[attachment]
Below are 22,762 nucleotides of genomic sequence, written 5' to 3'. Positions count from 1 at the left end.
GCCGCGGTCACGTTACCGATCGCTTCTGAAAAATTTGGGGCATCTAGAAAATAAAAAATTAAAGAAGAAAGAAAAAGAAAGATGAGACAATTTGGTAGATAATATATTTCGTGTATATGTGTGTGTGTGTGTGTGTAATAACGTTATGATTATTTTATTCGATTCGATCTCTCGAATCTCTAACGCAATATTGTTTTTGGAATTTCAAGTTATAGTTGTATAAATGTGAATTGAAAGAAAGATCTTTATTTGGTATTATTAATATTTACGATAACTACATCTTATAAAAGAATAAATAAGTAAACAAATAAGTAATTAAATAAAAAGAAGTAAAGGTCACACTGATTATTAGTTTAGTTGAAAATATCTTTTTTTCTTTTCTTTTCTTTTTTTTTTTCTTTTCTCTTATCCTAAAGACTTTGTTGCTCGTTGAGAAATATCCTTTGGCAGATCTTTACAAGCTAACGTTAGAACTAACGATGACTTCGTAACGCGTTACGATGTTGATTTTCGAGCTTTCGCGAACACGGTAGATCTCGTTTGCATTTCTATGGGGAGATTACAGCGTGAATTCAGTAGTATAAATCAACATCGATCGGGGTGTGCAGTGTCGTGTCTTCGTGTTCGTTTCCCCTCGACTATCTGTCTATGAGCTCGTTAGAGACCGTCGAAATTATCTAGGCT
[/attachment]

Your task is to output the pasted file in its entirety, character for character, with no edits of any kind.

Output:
Below are 22,762 nucleotides of genomic sequence, written 5' to 3'. Positions count from 1 at the left end.
GCCGCGGTCACGTTACCGATCGCTTCTGAAAAATTTGGGGCATCTAGAAAATAAAAAATTAAAGAAGAAAGAAAAAGAAAGATGAGACAATTTGGTAGATAATATATTTCGTGTATATGTGTGTGTGTGTGTGTGTAATAACGTTATGATTATTTTATTCGATTCGATCTCTCGAATCTCTAACGCAATATTGTTTTTGGAATTTCAAGTTATAGTTGTATAAATGTGAATTGAAAGAAAGATCTTTATTTGGTATTATTAATATTTACGATAACTACATCTTATAAAAGAATAAATAAGTAAACAAATAAGTAATTAAATAAAAAGAAGTAAAGGTCACACTGATTATTAGTTTAGTTGAAAATATCTTTTTTTCTTTTCTTTTCTTTTTTTTTTTCTTTTCTCTTATCCTAAAGACTTTGTTGCTCGTTGAGAAATATCCTTTGGCAGATCTTTACAAGCTAACGTTAGAACTAACGATGACTTCGTAACGCGTTACGATGTTGATTTTCGAGCTTTCGCGAACACGGTAGATCTCGTTTGCATTTCTATGGGGAGATTACAGCGTGAATTCAGTAGTATAAATCAACATCGATCGGGGTGTGCAGTGTCGTGTCTTCGTGTTCGTTTCCCCTCGACTATCTGTCTATGAGCTCGTTAGAGACCGTCGAAATTATCTAGGCT